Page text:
guessed it! It was tiny, and as plain as a slice of bread
without any jams on it. Her bed was lumpy and mushy
and it wasn’t even great for jumping. This disappointed
me a whole lot.
   I wandered around the place inspecting with my eyes
and fingers. All while being extra careful not to step on
the dried up macaroni bits sitting on the carpet. That’s

the real big giveaway making Bony’s room obviously
hers, ‘cause only Bony would have macaroni carpets in
her room.
   After finding an excellent spot to stand on, free of
macaronis, I decided to begin my newest mission. And
that’s to give Bony Macaroni a makeover.
   “Let me take a look at this closet Bony. I need to see
what I’m working with here.” I yanked open the closet
door with all my might and to my unexpected surprise
Bony’s clothes attacked! Piles of pants pounced on me
like a pack of animals.
   “AHHH Bony! Help, what’s with all the pants?
Those are for boys don’t you know?” This I said with
lots of gumptions, plus a real mad voice ‘cause that’s an
extreme importance of a question.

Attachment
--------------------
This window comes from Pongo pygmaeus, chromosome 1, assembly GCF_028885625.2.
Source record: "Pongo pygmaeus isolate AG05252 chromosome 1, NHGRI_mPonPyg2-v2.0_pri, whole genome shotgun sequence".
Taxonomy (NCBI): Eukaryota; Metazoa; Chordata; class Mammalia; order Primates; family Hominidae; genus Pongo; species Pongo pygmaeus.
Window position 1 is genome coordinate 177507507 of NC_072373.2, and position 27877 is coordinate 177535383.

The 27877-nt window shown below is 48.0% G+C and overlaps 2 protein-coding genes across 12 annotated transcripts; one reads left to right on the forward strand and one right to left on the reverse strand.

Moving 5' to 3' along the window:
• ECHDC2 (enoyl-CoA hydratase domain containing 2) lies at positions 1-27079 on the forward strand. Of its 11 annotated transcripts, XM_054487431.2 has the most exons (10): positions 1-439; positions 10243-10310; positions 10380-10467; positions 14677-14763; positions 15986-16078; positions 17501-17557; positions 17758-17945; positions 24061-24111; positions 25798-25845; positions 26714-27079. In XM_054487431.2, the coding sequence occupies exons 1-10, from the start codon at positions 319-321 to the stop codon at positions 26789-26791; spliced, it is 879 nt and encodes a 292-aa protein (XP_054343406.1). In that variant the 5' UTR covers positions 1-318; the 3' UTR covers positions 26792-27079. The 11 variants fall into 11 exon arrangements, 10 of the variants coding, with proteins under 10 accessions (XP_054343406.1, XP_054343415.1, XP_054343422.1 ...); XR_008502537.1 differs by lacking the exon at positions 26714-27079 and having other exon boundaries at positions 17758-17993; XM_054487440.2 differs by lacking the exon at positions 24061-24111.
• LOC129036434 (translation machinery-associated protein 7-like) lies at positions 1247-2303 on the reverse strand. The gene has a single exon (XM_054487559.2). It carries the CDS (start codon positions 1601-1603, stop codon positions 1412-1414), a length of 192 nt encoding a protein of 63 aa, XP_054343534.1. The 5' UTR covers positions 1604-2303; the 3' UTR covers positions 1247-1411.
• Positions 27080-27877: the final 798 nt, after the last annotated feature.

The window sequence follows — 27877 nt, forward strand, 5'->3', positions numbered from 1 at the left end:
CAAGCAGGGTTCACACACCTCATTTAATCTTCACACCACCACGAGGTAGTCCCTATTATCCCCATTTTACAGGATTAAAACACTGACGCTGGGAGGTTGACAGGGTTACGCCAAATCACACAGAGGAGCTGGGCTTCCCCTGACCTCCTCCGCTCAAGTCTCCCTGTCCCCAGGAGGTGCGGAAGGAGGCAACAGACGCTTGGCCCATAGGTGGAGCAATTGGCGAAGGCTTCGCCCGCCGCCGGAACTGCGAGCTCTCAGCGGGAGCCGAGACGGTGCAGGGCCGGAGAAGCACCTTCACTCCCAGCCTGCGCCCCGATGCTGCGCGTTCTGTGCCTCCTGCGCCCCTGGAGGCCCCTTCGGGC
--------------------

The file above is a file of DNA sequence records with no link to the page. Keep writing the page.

“Oh, um I don’t know, I”-
   “Actually, I guess they will be good at covering up
those knees of yours. Adding a bow or two will just
have to do”. I interrupted Bony ‘cause I had other
important stuff to say.
   So I tugged, snipped, folded, rolled and did any

other fashion stuff to Bony’s clothes I could think of to
do. Then I threw down my scissors.
   “TADA! Now that’s an ensemble Bony. Take a good
look.” I felt real proud just then. I pointed Bony
towards her mirror for an inspection.
   “Wow, it’s really different,” said Bony awkwardly,
tugging at the ensemble.
   “What do ya mean different Bony? Different just
means not the same. You look stramendous!” I said,